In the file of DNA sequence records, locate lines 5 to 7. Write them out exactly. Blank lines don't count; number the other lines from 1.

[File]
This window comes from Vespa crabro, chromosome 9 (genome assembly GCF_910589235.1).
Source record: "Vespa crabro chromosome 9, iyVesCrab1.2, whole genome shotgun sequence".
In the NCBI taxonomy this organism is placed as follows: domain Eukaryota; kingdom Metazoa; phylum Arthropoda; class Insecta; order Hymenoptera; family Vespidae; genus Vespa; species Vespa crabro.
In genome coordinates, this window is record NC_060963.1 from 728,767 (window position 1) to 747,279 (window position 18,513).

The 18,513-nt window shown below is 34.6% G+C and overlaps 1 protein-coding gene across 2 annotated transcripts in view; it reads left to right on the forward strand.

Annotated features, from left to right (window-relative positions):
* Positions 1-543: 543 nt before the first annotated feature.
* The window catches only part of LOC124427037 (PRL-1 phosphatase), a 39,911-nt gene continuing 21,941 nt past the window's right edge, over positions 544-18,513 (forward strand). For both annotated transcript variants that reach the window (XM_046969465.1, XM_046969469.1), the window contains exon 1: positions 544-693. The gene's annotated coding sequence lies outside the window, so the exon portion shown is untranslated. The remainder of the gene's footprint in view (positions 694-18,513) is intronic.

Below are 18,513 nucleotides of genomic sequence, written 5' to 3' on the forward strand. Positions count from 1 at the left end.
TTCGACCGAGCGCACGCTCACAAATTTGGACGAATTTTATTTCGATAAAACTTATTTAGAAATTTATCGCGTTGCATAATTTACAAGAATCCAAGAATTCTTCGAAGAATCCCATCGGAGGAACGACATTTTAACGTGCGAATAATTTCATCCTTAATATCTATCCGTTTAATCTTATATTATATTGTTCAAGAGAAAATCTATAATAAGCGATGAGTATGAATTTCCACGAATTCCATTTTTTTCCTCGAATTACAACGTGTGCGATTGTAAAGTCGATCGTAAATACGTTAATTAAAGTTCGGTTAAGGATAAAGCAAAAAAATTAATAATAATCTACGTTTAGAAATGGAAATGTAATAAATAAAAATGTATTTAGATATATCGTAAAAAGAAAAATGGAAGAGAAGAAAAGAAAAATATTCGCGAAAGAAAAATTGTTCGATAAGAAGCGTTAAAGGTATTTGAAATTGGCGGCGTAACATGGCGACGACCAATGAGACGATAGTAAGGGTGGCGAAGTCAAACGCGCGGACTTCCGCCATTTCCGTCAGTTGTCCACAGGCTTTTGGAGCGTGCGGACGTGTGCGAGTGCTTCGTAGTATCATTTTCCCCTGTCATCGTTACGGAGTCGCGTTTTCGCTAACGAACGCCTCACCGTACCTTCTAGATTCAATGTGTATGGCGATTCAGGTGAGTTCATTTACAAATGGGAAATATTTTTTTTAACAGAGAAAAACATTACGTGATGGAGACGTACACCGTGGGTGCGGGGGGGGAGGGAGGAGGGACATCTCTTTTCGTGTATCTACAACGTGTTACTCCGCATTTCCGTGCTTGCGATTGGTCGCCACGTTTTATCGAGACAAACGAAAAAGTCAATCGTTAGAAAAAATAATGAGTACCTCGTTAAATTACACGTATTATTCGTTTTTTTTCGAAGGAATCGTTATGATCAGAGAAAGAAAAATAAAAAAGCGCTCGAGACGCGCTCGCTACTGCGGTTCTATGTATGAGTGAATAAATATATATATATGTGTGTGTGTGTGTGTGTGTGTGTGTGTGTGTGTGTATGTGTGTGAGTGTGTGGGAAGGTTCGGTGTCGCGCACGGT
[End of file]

The 18,513-nt window shown below is 34.6% G+C and overlaps 1 protein-coding gene across 2 annotated transcripts in view; it reads left to right on the forward strand.

Annotated features, from left to right (window-relative positions):
* Positions 1-543: 543 nt before the first annotated feature.